Alix differs from ESCRT proteins in the control of autophagy

Anne Petiot, Flavie Strappazzon, Christine Chatellard-Causse, Béatrice Blot, Sakina Torch, Verna Jean-Marc Verna, Rémy Sadoul

Research output: Contribution to journalArticlepeer-review


Alix/AIP1 is a cytosolic protein that regulates cell death through mechanisms that remain unclear. Alix binds to two protein members of the so-called Endosomal Sorting Complex Required for Transport (ESCRT), which facilitates membrane fission events during multivesicular endosome formation, enveloped virus budding and cytokinesis. Alix itself has been suggested to participate in these cellular events and is thus often considered to function in the ESCRT pathway. ESCRT proteins were recently implicated in autophagy, a process involved in bulk degradation of cytoplasmic constituents in lysosomes, which can also participate in cell death. In this study, we shown that, unlike ESCRT proteins, Alix is not involved in autophagy. These results strongly suggest that the capacity of several mutants of Alix to block both caspase-dependent and independent cell death does not relate to their capacity to modulate autophagy. Furthermore, they reinforce the conclusion of other studies demonstrating that the role of Alix is different from that of classical ESCRT proteins.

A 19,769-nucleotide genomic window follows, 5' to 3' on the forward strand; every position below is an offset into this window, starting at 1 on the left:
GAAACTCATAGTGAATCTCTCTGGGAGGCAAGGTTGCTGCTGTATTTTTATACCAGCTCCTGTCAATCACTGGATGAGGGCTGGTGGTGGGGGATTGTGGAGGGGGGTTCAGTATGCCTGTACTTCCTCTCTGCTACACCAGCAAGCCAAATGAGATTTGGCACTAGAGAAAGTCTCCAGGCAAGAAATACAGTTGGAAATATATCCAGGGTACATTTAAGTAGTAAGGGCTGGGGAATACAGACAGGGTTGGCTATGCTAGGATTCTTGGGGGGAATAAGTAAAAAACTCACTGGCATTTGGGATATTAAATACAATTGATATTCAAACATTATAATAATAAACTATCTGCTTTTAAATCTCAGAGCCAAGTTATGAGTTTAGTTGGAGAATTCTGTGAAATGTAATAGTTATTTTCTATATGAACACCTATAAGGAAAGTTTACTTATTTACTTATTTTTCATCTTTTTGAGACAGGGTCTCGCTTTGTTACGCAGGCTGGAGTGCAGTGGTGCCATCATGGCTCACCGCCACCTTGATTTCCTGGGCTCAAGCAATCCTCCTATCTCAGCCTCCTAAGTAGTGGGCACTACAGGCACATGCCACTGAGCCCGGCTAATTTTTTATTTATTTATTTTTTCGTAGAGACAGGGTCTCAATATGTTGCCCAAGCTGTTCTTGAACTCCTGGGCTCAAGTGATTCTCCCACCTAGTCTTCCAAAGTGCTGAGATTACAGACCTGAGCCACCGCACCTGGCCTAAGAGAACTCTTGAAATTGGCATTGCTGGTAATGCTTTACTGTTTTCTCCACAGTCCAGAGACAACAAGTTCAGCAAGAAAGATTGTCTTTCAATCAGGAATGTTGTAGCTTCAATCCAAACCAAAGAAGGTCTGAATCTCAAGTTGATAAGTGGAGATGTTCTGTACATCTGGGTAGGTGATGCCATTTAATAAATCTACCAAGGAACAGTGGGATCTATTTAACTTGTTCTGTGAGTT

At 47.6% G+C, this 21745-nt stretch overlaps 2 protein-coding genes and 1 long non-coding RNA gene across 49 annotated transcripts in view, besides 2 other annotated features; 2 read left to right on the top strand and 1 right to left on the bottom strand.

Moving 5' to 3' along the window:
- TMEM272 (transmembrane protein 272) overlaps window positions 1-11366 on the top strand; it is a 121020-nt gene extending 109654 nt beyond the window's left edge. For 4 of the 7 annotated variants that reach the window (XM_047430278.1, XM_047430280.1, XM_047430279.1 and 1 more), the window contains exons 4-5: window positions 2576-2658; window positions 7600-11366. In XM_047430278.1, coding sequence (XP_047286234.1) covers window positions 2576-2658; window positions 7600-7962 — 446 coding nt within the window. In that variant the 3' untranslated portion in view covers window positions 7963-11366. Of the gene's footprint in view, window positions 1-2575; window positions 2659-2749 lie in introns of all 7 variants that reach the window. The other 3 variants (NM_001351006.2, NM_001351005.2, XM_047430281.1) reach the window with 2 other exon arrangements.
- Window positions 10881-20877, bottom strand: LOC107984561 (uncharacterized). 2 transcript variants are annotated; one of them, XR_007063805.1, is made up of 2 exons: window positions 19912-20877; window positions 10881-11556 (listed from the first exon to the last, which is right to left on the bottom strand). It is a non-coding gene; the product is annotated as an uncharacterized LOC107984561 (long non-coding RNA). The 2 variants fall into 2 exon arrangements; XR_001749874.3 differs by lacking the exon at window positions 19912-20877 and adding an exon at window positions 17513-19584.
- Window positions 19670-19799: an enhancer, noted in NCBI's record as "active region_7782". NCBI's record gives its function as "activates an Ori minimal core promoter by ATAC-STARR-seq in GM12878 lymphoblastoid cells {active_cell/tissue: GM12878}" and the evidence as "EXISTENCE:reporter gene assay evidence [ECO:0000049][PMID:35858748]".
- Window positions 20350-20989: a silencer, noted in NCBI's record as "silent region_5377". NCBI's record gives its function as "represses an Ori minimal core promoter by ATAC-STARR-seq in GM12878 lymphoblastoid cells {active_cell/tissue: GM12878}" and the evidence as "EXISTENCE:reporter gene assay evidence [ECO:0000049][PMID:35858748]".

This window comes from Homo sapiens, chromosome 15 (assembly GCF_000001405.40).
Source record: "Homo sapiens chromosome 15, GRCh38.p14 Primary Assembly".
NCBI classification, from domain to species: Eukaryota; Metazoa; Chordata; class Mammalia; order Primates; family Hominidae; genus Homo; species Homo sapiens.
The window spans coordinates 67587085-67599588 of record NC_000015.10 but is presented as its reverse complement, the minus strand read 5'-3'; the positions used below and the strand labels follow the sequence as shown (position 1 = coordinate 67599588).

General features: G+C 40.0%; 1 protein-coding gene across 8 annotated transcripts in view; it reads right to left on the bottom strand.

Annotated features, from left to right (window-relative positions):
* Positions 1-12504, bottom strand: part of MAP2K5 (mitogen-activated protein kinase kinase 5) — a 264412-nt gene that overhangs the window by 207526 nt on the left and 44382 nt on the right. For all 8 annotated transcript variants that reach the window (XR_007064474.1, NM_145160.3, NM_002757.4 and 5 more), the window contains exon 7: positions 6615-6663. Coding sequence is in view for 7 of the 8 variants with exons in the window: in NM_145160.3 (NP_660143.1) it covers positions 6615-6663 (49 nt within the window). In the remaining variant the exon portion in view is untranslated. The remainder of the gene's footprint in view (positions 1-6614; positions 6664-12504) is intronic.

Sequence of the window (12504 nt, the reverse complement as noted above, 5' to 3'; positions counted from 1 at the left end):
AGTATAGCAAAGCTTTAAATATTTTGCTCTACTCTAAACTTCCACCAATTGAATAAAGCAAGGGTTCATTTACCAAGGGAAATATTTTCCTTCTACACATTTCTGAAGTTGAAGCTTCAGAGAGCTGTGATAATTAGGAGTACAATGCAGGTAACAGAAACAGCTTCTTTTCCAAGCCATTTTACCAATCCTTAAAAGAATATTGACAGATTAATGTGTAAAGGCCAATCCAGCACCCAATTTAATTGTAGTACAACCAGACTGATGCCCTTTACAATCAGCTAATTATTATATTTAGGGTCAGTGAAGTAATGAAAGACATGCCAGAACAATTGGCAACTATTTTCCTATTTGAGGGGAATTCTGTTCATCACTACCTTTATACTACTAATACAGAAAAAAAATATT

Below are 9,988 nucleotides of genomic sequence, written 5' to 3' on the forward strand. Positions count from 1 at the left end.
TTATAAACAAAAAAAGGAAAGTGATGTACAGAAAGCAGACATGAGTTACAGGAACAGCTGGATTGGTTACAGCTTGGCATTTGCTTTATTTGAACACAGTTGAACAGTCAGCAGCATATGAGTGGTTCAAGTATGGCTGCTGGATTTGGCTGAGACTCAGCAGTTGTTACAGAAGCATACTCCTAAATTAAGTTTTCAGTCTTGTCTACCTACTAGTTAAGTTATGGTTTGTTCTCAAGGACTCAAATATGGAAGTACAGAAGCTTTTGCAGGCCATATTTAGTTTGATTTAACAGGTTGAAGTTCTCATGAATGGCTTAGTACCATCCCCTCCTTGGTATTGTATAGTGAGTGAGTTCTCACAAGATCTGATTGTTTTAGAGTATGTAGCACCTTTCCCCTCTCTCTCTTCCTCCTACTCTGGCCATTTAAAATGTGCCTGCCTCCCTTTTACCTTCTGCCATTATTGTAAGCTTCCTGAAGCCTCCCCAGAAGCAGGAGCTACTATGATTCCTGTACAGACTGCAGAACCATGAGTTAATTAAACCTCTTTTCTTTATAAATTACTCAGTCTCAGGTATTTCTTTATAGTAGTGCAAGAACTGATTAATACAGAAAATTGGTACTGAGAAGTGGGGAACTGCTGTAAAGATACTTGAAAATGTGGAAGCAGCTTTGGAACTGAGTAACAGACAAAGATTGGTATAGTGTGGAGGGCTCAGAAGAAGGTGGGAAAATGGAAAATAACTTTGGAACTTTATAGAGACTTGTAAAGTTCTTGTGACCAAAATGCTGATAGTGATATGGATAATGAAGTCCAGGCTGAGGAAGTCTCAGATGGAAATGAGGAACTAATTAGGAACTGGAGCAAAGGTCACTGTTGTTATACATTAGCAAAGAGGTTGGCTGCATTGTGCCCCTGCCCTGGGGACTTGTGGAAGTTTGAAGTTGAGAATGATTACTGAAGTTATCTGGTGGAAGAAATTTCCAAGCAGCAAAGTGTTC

Original languageEnglish
Pages (from-to)63-68
Number of pages6
JournalBiochemical and Biophysical Research Communications
Issue number1
Publication statusPublished - Oct 10 2008


  • Alix
  • Autophagy
  • Endocytosis
  • MVB

ASJC Scopus subject areas

  • Biochemistry
  • Biophysics
  • Molecular Biology


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